U.S. Army Wrestlers Loading Up For London
Sports Fan Insider
By Joseph Santoliquito
COLORADO SPRINGS, CO (CBS) — It all starts in “the room,” a grunt-filled, sweat flying, rubber-floored area where you’re only as good as your competition. For a Greco-Roman wrestler, “the room” is everything. It’s where they get tested, while testing new moves.
Spenser Mango, Justin Lester and Dremiel Byers are fortunate enough to be part of a great “room,” as members of the United States Army Greco-Roman wrestling team, perennial national champions that consistently produce Olympic-caliber wrestlers.
Mango, Lester and Byers comprise half of the six-member U.S. Greco-Roman wrestling team that will be leaving for the Olympics next month in London, England. The trio has benefitted greatly from the U.S. Army’s World Class Athlete Program (WCAP).
Their paths to reach this point, however, are as divergent as they are. Mongo and Lester have more similarities than Byers, who is 37 and will be competing in the 120-kilogram division (264 pounds) in what will probably be his last Olympiad.
Byers, the 2002 world champion and silver medalist at the 2009 world championships, is a 10-time U.S. open champion. He’s been in the Army since 1994 and he realizes from his 2008 Olympic experience in Beijing, China that time is ticking. London could be it.
“In 2008, that was definitely an eye opener,” said Byers, from Kings Mountain, North Carolina, who never heard of Greco-Roman wrestling before he entered the army and may be deployed after competing in London. “The match that I lost I just didn’t execute the things that I was good at and I paid the ultimate price for that. I’ll never forget I came off the mat with my head down and no victory.
“It makes you appreciate the fact that you don’t have time and plan out the opportunities. I had to seize it and bring things with a sense of urgency and didn’t. It’s fuel, believe me, it wasn’t in it for me to win that day, and I knew that, but what bothers me is that I wasn’t at my best. I didn’t show what I could really do and that’s what bothers me. I understand now that anything around the Olympic Games is irrelevant, other than me getting my medal. That’s all I have to do is let loose and I’ll come home with some hardware.”
It gnaws at Byers that his late grandfather wasn’t able to see him compete in 2008—and like Mango and Lester—he hold a greater, deeper sense he’ll carry on the mat.
“What means a lot to me are the soldiers who I used to work with that are over there deployed and check back,” Byers said. “I had a guy tell me that they’re going on the getonthemat.com and looking me up to see what I’m doing, and that they’re proud that they know me. That means a lot. This guy one I worked with, a tough dude, I mean tough, and he’s in Afghanistan tells ‘I’m proud of you. I was like, what! I’m proud of you.’ That kind of stuff fuels me. It’s why it’s not going to be just my medal.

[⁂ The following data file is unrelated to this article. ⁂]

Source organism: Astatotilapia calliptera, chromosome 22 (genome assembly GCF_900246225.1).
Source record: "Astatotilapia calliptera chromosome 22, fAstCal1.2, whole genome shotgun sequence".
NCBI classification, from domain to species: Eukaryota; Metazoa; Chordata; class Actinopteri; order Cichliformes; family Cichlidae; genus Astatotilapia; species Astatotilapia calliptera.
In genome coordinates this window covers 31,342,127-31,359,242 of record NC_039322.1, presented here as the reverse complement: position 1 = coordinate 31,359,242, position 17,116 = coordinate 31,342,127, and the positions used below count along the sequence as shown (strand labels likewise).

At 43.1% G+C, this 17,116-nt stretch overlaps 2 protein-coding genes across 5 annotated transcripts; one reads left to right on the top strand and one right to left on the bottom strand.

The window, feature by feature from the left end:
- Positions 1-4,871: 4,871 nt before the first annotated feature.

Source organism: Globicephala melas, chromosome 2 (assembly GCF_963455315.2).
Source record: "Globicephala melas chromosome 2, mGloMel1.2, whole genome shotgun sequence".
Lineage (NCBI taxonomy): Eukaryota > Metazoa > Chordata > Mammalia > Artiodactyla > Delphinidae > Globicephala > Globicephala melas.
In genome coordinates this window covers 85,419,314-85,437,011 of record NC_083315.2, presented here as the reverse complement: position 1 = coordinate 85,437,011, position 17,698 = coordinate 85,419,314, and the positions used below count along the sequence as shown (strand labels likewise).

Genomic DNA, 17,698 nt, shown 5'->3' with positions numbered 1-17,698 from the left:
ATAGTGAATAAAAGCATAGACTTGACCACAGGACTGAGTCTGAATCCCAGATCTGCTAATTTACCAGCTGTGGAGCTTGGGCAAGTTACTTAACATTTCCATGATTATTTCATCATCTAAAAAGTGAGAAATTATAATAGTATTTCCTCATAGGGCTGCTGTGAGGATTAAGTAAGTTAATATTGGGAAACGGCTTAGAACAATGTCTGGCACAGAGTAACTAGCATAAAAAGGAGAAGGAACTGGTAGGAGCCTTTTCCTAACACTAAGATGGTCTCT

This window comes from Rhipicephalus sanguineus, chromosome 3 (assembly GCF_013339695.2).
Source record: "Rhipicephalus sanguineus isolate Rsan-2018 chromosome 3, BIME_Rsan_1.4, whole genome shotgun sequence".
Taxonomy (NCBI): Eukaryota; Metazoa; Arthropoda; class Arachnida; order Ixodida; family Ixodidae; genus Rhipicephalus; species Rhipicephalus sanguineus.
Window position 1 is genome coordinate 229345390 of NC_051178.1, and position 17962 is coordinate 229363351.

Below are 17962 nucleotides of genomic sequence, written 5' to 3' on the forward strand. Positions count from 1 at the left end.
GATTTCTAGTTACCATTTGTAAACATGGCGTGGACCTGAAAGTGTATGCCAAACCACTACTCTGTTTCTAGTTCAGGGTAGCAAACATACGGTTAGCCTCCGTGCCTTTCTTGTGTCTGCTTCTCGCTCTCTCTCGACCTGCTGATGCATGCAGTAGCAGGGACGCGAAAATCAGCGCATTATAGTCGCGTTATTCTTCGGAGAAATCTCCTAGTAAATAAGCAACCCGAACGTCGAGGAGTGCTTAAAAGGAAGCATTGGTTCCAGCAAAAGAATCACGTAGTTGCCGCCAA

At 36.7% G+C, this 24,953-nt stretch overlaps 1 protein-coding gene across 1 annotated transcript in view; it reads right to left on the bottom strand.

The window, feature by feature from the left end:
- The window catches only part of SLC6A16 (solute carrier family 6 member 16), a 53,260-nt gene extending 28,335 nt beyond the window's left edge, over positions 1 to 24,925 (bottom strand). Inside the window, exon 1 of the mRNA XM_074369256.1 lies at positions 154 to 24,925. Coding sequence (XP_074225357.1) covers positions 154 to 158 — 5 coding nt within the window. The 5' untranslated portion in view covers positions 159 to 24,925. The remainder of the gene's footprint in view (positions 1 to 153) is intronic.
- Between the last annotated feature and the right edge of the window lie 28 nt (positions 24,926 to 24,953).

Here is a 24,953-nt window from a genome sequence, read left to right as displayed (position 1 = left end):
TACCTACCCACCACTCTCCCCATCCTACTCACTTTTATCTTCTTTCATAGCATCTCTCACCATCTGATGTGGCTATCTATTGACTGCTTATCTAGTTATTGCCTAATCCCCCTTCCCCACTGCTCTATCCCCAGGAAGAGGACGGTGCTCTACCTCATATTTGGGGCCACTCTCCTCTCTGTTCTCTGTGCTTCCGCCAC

There are some people out there that want to see this happen as much as I do; I want that to happen, and I want to make it happen. I plan on being deployed right after London.”
Mango, who placed eighth at the Beijing Games, is headed back at 121 pounds. He doesn’t have the distinguished history as Byers, but he has a general idea of what’s ahead. He was introduced to Greco-Roman wrestling in high school. He went on to graduate with a degree in physical education and a minor in health and nutrition from Northern Michigan University, which sponsors the U.S. Olympic Education Center.
From there, Mango joined the U.S. Army in 2010.
“It’s been a worthwhile move for me,” said Mango, 25, originally from St. Louis, Missouri. “The staff makes sure that everything is right here, where we have nutritionists and cardio machines. We can focus on training, but we are still soldiers first. I did have to go through basic training and I knew what I was getting into.
“The Army is a different life, but me being a wrestler and an athlete, you have to lead a disciplined life. And for wrestlers, and athletes, it’s an easy transition. I started in 2010 and I’ll be done in 2013, but I plan on re-enlisting and I plan on continuing wrestling for the army. It’s hard to say whether or not I want to make the army a career, and wrestle as long as I can. But I do plan on a deployment, and I’ve known that since I started.”
Mango’s grandfather was a Purple Heart recipient in World War II.
This will be a whole new experience for the 28-year old Lester, who will wrestle at 66 Kg (145½ pounds). He was a repeat bronze medalist in the 2006 and ’07 world championships and is a four-time U.S. national champion.
Like Mango and Byers, he came into Greco-Roman late, as opposed to the former Soviet bloc competitors who get introduced to the sport soon after leaving the womb.
“Yes, that’s what we’re up against,” Lester said, laughing. “The change from freestyle to Greco-Roman is like apples and oranges. You go from being able to attack the whole body to using only the upper body in all aspects. It’s like soccer and basketball. Both are sports that use round balls, but they’re way too different objectives. It’s still wrestling and you’re still competing, even though a lot of techniques are different. I feel Greco-Roman is a little harder because you have to be a little more creative to score.”
And like Mango and Byers, Lester is going to London with more than just himself in mind: “I have that uniform now and I realize there are a lot of guys across the water doing the ultimate sacrifice for me, for all of us,” he said. “That’s who we’re doing this for. It’s not just about me anymore. It’s about my family, it’s about my friends, and ultimately, it’s about those guys overseas making that sacrifice for all of us.”